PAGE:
Physical therapy student places in top 20 percent at Olympic marathon trials
February 21, 2020
By Anne Christiansen-Bullers
Chris Melgares, a doctorate of physical therapy (DPT) student from the University of Kansas Medical Center. finished in the top 20 percent of all runners at the U.S. Olympic marathon team trials.
The trials were televised live from Atlanta Feb. 29 on NBC.
Only the top three runners,are selected for the Olympic marathon team. Mathematically, that means Melgares had less than a 2 percent chance of making the team. He raced against men who finished third and sixth in the 2016 Olympic marathon and dozens more who finished their marathons with a faster time than he did.
However, before the race, he kept optimistic. "I'm not going to limit myself," he said. "I'm going to approach it the way I do every race, which is just try to get the most out of myself. I don't like setting barriers, so my goal is always to stay as relaxed as I can for as long as I can. And then when it starts to hurt, try not to stress out about it and continue to push through the hurt."
He's also about a decade younger than when marathon runners typically reach their career zenith. "So I've got time for improvement," Melgares said.
Friends led the way
Melgares qualified for the Olympic trials by nearly three minutes in his first-ever attempt at a marathon, since they don't offer that distance in collegiate races.He wasn't even serious about completing a marathon, he said, until June 2019 - just eight months before the Olympic trials - when his friends suggested it.
"My friends had already done it. So, I knew if I just kind of followed on their coattails, I could do what they've done," he said.
His friends were serious about running, obviously. Two were fellow Jayhawks from his track team at the University of Kansas, where Melgares competed in the 10,000- and 5,000-meter distances while completing his bachelor's and master's degrees in Exercise Science.
Another friend is from Chris's hometown of Manhattan, Kansas. All four friends planned to travel together to Atlanta.
Are friendships out the window once the race starts? Not at all, Melgares said.
"We will we will definitely honor our friendships first," he said. "We're setting up our itinerary for the trip so that we'll be able to spend a lot of time together. And we're all running for the same club team, the Kansas City Smoke."
A running history
Melgares said he's drawn to running long distances. "I think long distance fits my personality, the discipline it requires and the requirement to stay composed for long periods of time. It really fits well with how I operate on a day-to-day basis," he said.
His mother, Susan Melgares, is the cross-country coach at Manhattan High School and coached Chris during his pre-KU days. But because his mother was the coach and a runner herself, and his father a runner as well, Chris at first wanted nothing to do with it.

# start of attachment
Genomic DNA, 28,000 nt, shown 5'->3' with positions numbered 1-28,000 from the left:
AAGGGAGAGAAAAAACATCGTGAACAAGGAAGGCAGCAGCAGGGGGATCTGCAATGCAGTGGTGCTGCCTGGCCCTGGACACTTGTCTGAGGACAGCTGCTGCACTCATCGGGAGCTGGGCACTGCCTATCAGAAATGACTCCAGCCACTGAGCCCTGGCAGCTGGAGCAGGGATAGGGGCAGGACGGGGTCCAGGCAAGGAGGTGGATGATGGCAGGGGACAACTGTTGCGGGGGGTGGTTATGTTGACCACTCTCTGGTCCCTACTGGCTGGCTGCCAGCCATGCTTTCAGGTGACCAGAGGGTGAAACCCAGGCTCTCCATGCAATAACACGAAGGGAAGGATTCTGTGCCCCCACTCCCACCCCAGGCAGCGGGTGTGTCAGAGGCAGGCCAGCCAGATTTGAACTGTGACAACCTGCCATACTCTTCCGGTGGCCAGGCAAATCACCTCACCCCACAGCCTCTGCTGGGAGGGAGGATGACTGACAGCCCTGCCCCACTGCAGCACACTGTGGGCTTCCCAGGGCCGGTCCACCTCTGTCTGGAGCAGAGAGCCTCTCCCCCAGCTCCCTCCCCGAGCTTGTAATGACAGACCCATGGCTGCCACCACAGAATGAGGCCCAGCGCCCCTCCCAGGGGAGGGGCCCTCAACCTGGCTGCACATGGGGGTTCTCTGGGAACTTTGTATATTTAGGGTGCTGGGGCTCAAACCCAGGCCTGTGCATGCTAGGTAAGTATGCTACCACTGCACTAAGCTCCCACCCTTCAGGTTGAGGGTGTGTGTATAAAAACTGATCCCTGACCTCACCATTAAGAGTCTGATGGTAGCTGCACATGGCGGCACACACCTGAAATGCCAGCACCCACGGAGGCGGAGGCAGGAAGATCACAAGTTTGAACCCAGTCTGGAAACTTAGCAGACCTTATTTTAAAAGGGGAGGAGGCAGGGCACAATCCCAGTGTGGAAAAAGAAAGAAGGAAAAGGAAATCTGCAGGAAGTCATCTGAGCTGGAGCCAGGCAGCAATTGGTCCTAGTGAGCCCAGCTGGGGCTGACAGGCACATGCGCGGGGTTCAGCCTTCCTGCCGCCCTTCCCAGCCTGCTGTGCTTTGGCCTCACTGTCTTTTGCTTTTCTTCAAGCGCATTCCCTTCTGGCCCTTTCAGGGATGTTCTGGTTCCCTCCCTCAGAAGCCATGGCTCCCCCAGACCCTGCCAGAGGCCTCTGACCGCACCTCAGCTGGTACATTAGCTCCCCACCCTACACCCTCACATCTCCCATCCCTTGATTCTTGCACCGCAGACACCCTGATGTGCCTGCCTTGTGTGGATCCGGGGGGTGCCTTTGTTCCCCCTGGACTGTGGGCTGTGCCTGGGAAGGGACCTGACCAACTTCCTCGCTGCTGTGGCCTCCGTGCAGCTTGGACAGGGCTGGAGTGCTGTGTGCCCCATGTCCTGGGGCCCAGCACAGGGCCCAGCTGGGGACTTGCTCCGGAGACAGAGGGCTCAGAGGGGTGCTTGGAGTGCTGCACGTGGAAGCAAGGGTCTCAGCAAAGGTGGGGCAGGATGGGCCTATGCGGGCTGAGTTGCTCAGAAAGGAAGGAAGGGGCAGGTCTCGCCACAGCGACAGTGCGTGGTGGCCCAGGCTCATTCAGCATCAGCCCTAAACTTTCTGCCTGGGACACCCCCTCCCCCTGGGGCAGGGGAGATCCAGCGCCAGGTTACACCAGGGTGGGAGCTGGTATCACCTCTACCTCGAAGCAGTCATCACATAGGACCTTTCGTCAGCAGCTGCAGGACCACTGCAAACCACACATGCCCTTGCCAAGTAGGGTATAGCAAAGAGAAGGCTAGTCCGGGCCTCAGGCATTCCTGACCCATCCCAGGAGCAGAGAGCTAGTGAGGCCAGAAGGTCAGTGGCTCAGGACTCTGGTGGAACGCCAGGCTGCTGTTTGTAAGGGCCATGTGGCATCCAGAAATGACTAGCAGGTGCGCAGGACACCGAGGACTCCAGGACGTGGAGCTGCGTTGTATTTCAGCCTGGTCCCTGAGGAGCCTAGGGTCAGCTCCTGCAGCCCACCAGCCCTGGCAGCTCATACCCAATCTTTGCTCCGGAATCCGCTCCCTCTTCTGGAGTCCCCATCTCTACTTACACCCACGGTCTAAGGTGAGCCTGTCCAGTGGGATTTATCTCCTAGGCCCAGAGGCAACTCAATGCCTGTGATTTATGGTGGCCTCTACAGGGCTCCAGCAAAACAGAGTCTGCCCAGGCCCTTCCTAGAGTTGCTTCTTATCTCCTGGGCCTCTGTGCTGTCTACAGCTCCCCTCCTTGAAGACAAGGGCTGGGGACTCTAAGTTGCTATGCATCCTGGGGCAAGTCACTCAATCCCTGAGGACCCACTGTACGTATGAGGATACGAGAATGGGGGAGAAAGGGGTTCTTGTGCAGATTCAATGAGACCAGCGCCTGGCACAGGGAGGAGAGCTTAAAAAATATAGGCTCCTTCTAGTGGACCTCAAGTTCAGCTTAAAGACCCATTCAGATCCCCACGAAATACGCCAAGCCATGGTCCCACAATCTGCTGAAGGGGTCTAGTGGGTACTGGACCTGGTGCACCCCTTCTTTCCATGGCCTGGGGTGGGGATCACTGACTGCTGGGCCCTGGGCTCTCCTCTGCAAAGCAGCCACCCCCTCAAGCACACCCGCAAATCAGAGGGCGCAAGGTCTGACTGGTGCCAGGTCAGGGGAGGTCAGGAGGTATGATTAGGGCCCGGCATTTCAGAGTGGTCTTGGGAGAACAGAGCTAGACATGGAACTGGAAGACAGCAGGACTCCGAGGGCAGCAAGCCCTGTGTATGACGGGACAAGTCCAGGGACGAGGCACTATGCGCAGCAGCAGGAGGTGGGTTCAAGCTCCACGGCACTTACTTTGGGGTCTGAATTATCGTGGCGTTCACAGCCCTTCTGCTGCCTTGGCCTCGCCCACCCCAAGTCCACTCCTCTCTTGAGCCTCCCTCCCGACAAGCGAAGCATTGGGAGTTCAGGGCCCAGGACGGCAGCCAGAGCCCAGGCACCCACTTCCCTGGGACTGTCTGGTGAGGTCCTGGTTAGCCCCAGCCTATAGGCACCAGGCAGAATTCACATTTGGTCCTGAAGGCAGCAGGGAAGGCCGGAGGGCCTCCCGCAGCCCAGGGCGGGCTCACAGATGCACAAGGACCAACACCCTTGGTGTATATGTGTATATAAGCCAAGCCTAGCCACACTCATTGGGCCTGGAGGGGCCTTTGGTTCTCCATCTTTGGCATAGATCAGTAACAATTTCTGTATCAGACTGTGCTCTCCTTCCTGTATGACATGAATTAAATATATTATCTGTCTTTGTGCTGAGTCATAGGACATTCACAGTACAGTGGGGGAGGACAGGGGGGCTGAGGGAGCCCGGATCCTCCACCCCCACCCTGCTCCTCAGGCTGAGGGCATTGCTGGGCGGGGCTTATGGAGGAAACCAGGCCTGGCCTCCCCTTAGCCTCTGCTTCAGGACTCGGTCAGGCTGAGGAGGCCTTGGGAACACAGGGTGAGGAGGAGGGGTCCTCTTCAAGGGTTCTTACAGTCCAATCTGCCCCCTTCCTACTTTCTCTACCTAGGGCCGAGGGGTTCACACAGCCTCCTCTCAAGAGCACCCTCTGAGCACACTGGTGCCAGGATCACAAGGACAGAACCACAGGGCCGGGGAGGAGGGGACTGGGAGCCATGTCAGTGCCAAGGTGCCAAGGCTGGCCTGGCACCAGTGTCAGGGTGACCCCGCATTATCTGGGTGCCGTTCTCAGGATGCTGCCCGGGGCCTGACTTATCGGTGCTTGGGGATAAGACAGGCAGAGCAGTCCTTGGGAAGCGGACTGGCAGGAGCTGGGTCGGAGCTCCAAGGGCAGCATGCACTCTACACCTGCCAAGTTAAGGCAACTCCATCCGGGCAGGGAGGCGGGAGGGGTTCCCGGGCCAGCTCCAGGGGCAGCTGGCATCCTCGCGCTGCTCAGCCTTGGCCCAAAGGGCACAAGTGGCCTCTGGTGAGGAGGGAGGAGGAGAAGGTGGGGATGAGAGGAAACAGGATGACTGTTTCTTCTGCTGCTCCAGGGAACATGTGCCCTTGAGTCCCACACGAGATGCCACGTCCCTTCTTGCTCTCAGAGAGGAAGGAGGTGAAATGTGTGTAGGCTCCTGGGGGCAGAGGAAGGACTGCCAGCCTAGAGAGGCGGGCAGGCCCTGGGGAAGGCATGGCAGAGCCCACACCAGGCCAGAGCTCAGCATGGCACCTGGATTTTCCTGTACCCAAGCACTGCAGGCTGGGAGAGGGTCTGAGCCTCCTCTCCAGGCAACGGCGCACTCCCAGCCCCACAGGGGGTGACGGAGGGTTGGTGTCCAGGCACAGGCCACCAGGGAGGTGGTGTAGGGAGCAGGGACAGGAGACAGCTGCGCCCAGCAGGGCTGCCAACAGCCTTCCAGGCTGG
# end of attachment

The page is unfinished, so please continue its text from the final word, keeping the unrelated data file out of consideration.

"I did not like running at all when I was little. Not at all," he said.
Instead, he devoted his energy and athleticism to baseball. "I wanted to blaze my own trail. I thoroughly enjoyed playing baseball, and it was a talent for me, too," Melgares said. "I thought, ‘Why should I bother with running when I'm good at baseball, and it's fun for me?' I definitely didn't appreciate the consistent commitment and determination it takes to be good at running."
Chris decided to invest more into running when he joined the high school cross country team, coached by his mother, and was drawn in by the supportive team dynamic. Today, his whole family runs. His sister Cara, a junior at Kansas State University, and his brother Michael, a senior at KU, are both distance runners for their respective track teams.
Balancing training with coursework
Chris manages to balance his training schedule with a demanding academic load as he pursues his doctorate degree in physical therapy. It's a challenge he managed well during his undergraduate and graduate years, making the Academic All-Big 12 First Team multiple times. In fact, he was named the Big 12 Cross Country Scholar Athlete of the Year in 2016.
"I think running and school go hand in hand really well, because it gives you that time just to step back and get out of your head, get out of your notes," Melgares said. "That way, when you go back into studying, there's more energy and more zeal for it."
He chose physical therapy as a career path thanks to an aptitude assessment he took in high school, coupled with the advice of a trusted anatomy teacher. "That teacher played a big role in shaping me as a person, and I trusted him, so when he suggested physical therapy, that set my path," Melgares said.
His DPT professors have been encouraging as well. "My professors have all been just so supportive, and I'm incredibly grateful for that. Because I know it's not like that everywhere," he said.
Ultimately, Melgares might be a better physical therapist because of his running. "The discipline it requires, the constant focus and the balance that it requires, are all things that translate to practicing as a PT -- and to just life in general. I think that remembering those lessons are very important."